This morning I wrote an email to family, as a kind of update on my where-abouts, on Barb’s computer because I’m still unable to post these blog entries until I have Mac wi-fi access. I need to become conversant with various ways to successfully connect to the Internet when I’m traveling – Guatemala and now Mexico, etc, when there’s no wi-fi.
This morning a group of us went to the hot local breakfast spot and had a huge Mexican breakfast. I ordered ‘café de oro’ (a regional specialty of black coffee flavored with a bit of cinnamon and just a pinch of sugar); I also ordered jugo de naranja (freshly squeezed orange juice) and una omeleta de jamon, pimiento y queso (known as a Denver omelet in the US). It was delicious served refried beans and a side dish that I would describe as cut up crispy fried corn tortillas reheated with refried beans ‘til warm and softened - sounds a little strange but tastes great. Also on the plate were three or four slices of the local white cheese – very mild flavor -closely related to our cream cheese but a little drier in texture. After breakfast, they served rice pudding (arroz con leche) with beautiful huge raisins and cinnamon. There were about 18 or 20 of us from Hacienda Contreras and we had a great time. Once again, almost everybody in town is related to Sal – and each is very welcoming to us.
After breakfast, Nova Scotia neighbor, Jerry Gale, and I went to fill our propane tanks; I think I mentioned that I’d run out in only one week. Well, they ‘filled’ the tank today with 10 liters, which is about what they’d filled last week. So, when I got home I did the math … It’s a 4.7-gallon tank or 17.9 liters. So, the reason I’m running out so rapidly is that they’re only filling it about half full each time; I guess I can’t trust what my gauge says so I’m going to have to insist that they fill it until it turns off automatically – just like the gas pump for vehicles!
During the day six new RV rigs arrived; people (Mexicans and Gringos) want to get away from the beach areas because Sunday will be Palm Sunday, the beginning of Semana Santa, and college kids from the North, as well as lots of Mexicans visit the beach areas for the week and it’s just too crowded. [Interesting, some gringos actually complain about the Mexican tourists “invading” their beach RV parks! What? This is their country]!!!!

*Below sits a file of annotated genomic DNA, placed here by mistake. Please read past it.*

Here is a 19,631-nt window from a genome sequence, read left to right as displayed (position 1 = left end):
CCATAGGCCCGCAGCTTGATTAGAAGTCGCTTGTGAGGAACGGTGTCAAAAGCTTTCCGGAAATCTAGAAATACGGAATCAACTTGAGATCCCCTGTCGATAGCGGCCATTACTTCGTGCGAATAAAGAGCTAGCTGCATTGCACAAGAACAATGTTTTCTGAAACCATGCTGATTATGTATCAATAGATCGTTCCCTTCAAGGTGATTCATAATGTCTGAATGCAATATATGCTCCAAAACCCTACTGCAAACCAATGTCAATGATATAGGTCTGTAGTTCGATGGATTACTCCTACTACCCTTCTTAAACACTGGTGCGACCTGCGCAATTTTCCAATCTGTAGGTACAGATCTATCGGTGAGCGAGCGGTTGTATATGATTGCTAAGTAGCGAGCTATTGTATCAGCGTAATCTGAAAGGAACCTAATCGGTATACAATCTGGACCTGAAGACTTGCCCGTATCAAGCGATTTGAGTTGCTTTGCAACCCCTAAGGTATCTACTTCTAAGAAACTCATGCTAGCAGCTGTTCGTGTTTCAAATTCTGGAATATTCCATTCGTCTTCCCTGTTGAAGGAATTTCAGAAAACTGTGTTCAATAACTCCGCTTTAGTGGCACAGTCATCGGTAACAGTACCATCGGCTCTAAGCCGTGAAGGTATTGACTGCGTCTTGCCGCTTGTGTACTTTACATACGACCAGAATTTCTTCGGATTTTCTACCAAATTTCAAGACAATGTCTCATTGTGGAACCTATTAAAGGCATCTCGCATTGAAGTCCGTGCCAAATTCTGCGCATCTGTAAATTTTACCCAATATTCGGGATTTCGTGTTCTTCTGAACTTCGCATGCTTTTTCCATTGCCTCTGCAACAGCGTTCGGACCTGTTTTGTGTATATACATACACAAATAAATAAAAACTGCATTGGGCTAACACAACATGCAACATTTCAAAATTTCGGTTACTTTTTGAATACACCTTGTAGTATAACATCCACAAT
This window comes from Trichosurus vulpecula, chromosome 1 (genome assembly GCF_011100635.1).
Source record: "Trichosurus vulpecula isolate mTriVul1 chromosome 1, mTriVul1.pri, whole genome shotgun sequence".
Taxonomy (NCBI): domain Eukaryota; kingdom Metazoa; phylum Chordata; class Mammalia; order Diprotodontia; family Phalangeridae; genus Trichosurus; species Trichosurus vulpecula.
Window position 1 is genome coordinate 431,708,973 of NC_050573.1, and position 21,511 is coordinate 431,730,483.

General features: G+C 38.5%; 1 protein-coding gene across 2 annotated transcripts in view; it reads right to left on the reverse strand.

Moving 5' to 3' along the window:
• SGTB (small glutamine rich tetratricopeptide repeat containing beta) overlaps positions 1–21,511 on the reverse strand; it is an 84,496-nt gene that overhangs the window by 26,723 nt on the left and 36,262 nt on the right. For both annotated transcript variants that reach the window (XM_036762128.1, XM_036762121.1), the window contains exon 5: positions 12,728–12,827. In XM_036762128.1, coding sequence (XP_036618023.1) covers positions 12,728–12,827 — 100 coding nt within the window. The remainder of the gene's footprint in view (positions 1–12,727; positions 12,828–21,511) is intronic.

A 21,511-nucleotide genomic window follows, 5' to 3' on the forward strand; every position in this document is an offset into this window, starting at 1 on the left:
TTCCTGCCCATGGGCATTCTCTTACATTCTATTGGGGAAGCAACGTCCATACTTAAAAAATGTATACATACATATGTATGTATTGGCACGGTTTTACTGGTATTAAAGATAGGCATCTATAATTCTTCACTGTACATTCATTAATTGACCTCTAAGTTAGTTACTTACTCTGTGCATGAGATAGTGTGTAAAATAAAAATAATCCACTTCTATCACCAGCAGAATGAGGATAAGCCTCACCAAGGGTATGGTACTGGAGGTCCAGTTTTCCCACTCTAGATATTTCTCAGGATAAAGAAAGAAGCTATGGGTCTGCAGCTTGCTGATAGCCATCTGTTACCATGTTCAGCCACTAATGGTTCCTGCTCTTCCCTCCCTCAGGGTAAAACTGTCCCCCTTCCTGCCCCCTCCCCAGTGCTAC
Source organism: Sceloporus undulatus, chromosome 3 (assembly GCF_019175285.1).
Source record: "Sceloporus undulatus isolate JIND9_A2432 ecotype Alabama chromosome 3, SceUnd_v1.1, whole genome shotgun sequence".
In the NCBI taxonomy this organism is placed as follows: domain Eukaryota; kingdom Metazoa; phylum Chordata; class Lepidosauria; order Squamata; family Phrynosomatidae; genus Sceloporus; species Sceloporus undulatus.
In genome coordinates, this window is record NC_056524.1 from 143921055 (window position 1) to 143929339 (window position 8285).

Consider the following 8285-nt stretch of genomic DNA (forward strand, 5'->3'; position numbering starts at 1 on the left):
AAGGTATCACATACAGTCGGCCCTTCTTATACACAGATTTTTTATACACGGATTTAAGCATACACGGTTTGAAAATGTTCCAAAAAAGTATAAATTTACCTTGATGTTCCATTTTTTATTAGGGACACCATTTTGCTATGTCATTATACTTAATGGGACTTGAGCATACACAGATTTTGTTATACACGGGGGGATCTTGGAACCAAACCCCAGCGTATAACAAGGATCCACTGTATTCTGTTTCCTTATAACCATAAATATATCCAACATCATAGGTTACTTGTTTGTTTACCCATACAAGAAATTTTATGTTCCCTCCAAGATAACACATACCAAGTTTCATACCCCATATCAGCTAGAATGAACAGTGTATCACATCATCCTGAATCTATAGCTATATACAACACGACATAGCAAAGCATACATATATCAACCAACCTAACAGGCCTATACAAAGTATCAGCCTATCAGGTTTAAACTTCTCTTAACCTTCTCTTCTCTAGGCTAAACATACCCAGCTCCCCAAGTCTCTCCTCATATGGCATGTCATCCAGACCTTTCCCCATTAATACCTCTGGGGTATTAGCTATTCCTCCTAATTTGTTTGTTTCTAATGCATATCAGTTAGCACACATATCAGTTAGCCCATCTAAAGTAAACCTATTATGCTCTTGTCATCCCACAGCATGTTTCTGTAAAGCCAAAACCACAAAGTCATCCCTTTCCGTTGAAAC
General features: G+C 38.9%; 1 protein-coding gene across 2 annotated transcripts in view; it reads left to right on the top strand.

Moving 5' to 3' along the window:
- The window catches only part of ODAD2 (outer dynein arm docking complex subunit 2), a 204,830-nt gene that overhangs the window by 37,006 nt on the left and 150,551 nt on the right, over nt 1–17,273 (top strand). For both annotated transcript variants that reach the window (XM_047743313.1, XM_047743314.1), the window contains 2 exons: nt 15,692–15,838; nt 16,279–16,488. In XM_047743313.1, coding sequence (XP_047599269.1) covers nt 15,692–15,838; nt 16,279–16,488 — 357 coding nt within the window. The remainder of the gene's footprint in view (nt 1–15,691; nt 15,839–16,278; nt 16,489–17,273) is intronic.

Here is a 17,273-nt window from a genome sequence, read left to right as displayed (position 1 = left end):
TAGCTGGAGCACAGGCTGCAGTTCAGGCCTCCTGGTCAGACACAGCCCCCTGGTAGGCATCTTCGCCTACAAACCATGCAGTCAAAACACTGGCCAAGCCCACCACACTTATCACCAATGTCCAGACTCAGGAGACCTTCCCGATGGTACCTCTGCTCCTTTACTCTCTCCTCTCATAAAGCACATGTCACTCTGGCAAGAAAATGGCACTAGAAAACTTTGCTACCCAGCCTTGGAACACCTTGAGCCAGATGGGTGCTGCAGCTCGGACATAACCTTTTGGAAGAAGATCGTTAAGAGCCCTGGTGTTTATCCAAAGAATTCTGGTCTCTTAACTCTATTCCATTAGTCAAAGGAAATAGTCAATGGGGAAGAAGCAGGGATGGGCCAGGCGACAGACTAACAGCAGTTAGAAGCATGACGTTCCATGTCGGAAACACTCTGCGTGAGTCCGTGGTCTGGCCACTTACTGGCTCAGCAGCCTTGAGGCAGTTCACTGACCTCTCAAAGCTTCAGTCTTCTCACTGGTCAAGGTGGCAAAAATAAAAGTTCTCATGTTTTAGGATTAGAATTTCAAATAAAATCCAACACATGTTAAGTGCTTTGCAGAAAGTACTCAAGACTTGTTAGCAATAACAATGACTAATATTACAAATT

Nancy and Doug have had Doug’s sister, Diane, visiting from Medicine Gap, Alberta, Canada for more than a week; they’re leaving tomorrow to spend the last three days of her vacation in Guadalajara – about a three hour bus ride from here. It’s a city I’m going to have to miss this year– but I sure plan to do it next.
A gentleman named George Lehrer, Jorge in Spanish, drove into Hacienda Contreras yesterday. He’s the first male RV-er traveling solo I’ve met. Lots of people ‘know’ him as he’s been writing a blog for ten years and has about 5,000 people who follow his daily posts. He’s interested in hearing about Renate and my experiences traveling alone because, even in this day and age, single women traveling solo are still a bit of an oddity. He’s been living in his RV full-time for over ten years and has no plan to ‘settle’ down into any conventional kind of living. His ‘inmigracion’ card allows him to stay in Mexico as long as he renews it once a year. Interesting – he’s still a US citizen; his license plate is from South Dakota. He’s planning to be here about a week; so we’ll have more time to converse.
This afternoon Renate and I talked about possibly heading north in a similar timeframe, meaning we might ‘caravan’ as long as it’s comfortable. Neither of us wants to be dependent on the other, but if it works out we could enjoy some things together while heading towards the US. We talked about visiting San Miguel de Allende for the first stop. [I’d really not been too interested in visiting SMdA as it’s a haven for ex-pats; but I’m told that it’s a beautiful Colonial city with a glorious history. Also I hear that the ex-pats who live there are very interesting people – probably more Latinized that lots of gringos].